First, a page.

“A benefit which goes to virtually all children is of course expensive. But it can also be argued that it is more likely that such a benefit will have ‘substantial and wide-ranging support’, and may be difficult to abolish; provision for the poorest children only, whilst cheaper, is often more precarious.”
Specifically, intergenerational redistribution and the value placed on children are universal values that we are seeking to undermine.
What would my hon. Friend say, though, about the example of two wealthy Americans who have four children born in this country who receive child benefit tax-free from the UK Treasury, but have to pay tax on it to the internal revenue service?
My hon. Friend makes a valid point and I accept her argument, but we need to look at this proposal within the context of the wider proposals in the Budget. We are rightly reducing the top rate of tax and corporation tax, so for those in the upper 20% income range we have introduced fiscal policies through which we seek to support entrepreneurship and business, supporting those higher-rate earners. We are also proud to be taking a substantial number of poorly paid working people out of tax. My concern is that we are not extending those same tax breaks to the squeezed middle and it is a very important message that we are sending. I accept that the Chancellor has tackled the specific issue of the cliff-edge effect, but he has not done enough to secure my vote in terms of the discrepancy regarding the one taxpayer in a two-person household.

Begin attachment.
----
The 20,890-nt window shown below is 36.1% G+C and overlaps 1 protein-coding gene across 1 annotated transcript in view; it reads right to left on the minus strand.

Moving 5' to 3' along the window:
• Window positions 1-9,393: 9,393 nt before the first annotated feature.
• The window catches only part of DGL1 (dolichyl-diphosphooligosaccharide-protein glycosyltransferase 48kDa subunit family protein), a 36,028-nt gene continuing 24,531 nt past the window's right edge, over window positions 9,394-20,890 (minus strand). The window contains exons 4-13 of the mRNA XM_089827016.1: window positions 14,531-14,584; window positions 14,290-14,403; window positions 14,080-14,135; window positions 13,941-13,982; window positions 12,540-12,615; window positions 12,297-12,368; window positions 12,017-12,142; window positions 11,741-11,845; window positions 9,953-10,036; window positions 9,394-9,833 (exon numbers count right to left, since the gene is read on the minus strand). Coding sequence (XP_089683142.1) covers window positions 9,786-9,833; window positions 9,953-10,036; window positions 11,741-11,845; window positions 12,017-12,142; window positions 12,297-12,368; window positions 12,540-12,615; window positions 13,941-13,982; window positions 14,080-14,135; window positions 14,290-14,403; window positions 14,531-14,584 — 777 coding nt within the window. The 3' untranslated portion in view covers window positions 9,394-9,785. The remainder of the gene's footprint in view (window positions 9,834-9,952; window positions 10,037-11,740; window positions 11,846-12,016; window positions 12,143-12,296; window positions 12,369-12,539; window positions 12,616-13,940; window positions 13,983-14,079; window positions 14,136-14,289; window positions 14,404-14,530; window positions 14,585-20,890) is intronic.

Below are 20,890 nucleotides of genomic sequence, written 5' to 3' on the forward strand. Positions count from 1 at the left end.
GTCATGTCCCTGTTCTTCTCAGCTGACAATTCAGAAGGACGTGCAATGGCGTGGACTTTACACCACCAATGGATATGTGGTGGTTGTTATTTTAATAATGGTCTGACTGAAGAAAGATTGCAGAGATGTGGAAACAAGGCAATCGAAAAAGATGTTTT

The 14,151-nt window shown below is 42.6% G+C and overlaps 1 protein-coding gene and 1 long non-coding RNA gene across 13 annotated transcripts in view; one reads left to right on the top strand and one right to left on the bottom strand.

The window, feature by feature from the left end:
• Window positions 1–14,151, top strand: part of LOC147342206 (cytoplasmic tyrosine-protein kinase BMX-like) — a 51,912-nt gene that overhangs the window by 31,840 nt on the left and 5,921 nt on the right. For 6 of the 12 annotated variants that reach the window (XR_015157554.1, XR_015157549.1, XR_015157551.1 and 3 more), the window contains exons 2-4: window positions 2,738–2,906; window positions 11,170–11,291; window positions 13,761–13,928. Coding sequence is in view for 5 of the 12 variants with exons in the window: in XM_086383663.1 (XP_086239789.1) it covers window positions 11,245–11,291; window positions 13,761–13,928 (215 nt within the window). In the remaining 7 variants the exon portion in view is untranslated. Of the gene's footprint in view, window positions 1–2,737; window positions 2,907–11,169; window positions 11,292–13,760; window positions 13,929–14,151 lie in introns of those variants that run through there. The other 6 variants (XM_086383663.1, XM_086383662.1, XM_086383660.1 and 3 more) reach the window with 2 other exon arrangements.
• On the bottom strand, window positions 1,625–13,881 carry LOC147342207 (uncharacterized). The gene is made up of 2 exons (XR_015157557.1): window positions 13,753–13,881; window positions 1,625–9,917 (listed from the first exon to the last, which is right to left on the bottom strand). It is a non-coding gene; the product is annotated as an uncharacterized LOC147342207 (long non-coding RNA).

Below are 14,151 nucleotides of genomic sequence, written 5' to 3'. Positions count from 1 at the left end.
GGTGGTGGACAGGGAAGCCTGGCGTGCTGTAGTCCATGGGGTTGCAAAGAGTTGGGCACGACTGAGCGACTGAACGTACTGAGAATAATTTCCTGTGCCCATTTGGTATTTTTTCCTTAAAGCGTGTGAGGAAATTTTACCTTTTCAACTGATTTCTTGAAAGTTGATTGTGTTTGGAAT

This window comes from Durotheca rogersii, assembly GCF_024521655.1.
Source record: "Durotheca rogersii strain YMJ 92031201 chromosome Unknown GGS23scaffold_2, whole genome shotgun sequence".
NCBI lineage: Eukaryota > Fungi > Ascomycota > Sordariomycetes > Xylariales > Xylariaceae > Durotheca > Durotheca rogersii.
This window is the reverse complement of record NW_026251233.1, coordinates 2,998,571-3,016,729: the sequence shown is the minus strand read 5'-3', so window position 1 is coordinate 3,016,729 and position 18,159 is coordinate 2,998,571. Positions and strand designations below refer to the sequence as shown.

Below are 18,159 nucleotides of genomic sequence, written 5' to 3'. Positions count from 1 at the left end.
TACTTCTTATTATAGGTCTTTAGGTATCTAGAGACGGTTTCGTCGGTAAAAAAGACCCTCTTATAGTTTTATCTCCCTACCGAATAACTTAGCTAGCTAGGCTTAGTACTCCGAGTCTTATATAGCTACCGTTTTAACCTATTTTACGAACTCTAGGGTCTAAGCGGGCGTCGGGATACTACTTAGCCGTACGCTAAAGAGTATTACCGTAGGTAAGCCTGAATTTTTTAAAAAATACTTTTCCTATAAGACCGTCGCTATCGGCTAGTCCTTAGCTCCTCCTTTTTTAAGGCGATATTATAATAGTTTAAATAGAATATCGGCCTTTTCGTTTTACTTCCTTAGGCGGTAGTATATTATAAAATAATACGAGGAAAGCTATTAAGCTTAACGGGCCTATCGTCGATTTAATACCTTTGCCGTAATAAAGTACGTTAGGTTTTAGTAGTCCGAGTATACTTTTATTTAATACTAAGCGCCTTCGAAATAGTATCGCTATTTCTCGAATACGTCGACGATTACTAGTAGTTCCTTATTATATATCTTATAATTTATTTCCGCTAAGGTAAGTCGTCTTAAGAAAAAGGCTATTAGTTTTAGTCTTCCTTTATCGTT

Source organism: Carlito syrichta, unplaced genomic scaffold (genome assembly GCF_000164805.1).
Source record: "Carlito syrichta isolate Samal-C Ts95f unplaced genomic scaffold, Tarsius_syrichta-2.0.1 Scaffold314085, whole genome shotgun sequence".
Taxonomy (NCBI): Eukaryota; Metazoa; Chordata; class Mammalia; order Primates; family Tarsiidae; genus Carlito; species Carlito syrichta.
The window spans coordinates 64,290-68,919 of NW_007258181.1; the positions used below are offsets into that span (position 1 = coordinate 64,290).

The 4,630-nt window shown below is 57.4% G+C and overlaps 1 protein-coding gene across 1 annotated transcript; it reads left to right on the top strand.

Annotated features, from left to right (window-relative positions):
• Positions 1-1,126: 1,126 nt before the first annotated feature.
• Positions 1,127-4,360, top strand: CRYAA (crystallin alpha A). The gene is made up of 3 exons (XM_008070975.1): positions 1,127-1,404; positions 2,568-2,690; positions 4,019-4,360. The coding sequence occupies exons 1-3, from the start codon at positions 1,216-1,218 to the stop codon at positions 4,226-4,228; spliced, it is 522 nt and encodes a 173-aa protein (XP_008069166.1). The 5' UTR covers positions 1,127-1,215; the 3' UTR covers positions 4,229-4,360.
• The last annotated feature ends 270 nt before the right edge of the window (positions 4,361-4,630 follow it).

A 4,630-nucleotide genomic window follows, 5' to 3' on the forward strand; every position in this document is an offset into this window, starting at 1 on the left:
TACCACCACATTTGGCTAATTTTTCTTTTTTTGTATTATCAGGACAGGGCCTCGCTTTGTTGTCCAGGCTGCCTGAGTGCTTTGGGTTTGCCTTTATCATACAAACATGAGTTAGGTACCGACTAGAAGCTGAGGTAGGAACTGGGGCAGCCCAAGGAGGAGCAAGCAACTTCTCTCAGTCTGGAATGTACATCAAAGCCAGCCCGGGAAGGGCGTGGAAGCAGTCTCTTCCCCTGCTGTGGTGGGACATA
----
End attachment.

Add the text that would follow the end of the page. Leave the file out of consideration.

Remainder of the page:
A rather larger category than that mentioned by my hon. Friend Harriett Baldwin is the very minimum of £62 million a year—and I suspect much more—that is paid to children who are resident elsewhere in the European Union where costs are much cheaper, many of whom have never even visited the UK.
My hon. Friend makes an extremely apposite point. If we really are all in this together, it beggars belief for my constituents and his that we are talking about looking after the interests of people on low or median incomes but are remitting abroad, within the European Union, anything between £40 million and £75 million in various benefits for people and families who do not even live in this country.